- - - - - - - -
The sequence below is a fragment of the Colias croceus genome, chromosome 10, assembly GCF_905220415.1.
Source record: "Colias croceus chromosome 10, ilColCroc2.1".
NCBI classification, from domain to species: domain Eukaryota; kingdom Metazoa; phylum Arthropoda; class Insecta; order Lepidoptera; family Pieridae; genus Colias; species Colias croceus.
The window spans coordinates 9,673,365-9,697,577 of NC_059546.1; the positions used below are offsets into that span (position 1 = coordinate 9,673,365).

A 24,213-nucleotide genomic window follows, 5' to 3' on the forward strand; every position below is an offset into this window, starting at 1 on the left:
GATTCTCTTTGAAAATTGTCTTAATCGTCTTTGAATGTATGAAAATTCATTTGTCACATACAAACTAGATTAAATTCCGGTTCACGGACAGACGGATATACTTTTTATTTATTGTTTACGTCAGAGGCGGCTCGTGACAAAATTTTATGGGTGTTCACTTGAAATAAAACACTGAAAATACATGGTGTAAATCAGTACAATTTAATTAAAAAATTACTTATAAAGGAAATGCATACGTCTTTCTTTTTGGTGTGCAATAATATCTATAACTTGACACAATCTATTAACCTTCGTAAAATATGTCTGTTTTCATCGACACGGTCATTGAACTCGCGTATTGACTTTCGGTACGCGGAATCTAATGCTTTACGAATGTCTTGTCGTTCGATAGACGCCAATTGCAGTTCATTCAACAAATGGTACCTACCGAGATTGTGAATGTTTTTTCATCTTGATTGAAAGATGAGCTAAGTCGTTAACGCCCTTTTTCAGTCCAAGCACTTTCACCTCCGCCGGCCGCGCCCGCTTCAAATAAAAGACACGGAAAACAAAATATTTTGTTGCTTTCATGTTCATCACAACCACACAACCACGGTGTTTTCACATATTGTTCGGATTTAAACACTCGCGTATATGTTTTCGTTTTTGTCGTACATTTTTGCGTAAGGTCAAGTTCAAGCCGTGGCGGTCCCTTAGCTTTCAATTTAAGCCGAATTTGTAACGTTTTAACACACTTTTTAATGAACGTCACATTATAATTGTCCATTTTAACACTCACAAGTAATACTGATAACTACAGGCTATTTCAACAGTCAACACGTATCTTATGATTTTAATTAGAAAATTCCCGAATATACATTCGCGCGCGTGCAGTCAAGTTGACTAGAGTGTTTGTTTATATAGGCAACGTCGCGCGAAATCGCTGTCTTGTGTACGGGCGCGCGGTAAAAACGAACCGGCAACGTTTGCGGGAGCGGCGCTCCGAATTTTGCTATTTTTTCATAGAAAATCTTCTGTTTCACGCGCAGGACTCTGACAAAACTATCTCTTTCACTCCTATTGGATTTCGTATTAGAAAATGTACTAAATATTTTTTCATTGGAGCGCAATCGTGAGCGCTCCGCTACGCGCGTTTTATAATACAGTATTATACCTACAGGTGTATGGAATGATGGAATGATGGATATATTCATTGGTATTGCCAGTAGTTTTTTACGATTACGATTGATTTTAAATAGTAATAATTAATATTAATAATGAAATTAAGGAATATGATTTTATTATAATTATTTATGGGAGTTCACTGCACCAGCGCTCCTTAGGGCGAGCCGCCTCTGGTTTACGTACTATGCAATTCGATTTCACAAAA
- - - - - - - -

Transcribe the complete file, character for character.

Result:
The sequence below is a fragment of the Colias croceus genome, chromosome 10, assembly GCF_905220415.1.
Source record: "Colias croceus chromosome 10, ilColCroc2.1".
NCBI classification, from domain to species: domain Eukaryota; kingdom Metazoa; phylum Arthropoda; class Insecta; order Lepidoptera; family Pieridae; genus Colias; species Colias croceus.
The window spans coordinates 9,673,365-9,697,577 of NC_059546.1; the positions used below are offsets into that span (position 1 = coordinate 9,673,365).

A 24,213-nucleotide genomic window follows, 5' to 3' on the forward strand; every position below is an offset into this window, starting at 1 on the left:
GATTCTCTTTGAAAATTGTCTTAATCGTCTTTGAATGTATGAAAATTCATTTGTCACATACAAACTAGATTAAATTCCGGTTCACGGACAGACGGATATACTTTTTATTTATTGTTTACGTCAGAGGCGGCTCGTGACAAAATTTTATGGGTGTTCACTTGAAATAAAACACTGAAAATACATGGTGTAAATCAGTACAATTTAATTAAAAAATTACTTATAAAGGAAATGCATACGTCTTTCTTTTTGGTGTGCAATAATATCTATAACTTGACACAATCTATTAACCTTCGTAAAATATGTCTGTTTTCATCGACACGGTCATTGAACTCGCGTATTGACTTTCGGTACGCGGAATCTAATGCTTTACGAATGTCTTGTCGTTCGATAGACGCCAATTGCAGTTCATTCAACAAATGGTACCTACCGAGATTGTGAATGTTTTTTCATCTTGATTGAAAGATGAGCTAAGTCGTTAACGCCCTTTTTCAGTCCAAGCACTTTCACCTCCGCCGGCCGCGCCCGCTTCAAATAAAAGACACGGAAAACAAAATATTTTGTTGCTTTCATGTTCATCACAACCACACAACCACGGTGTTTTCACATATTGTTCGGATTTAAACACTCGCGTATATGTTTTCGTTTTTGTCGTACATTTTTGCGTAAGGTCAAGTTCAAGCCGTGGCGGTCCCTTAGCTTTCAATTTAAGCCGAATTTGTAACGTTTTAACACACTTTTTAATGAACGTCACATTATAATTGTCCATTTTAACACTCACAAGTAATACTGATAACTACAGGCTATTTCAACAGTCAACACGTATCTTATGATTTTAATTAGAAAATTCCCGAATATACATTCGCGCGCGTGCAGTCAAGTTGACTAGAGTGTTTGTTTATATAGGCAACGTCGCGCGAAATCGCTGTCTTGTGTACGGGCGCGCGGTAAAAACGAACCGGCAACGTTTGCGGGAGCGGCGCTCCGAATTTTGCTATTTTTTCATAGAAAATCTTCTGTTTCACGCGCAGGACTCTGACAAAACTATCTCTTTCACTCCTATTGGATTTCGTATTAGAAAATGTACTAAATATTTTTTCATTGGAGCGCAATCGTGAGCGCTCCGCTACGCGCGTTTTATAATACAGTATTATACCTACAGGTGTATGGAATGATGGAATGATGGATATATTCATTGGTATTGCCAGTAGTTTTTTACGATTACGATTGATTTTAAATAGTAATAATTAATATTAATAATGAAATTAAGGAATATGATTTTATTATAATTATTTATGGGAGTTCACTGCACCAGCGCTCCTTAGGGCGAGCCGCCTCTGGTTTACGTACTATGCAATTCGATTTCACAAAA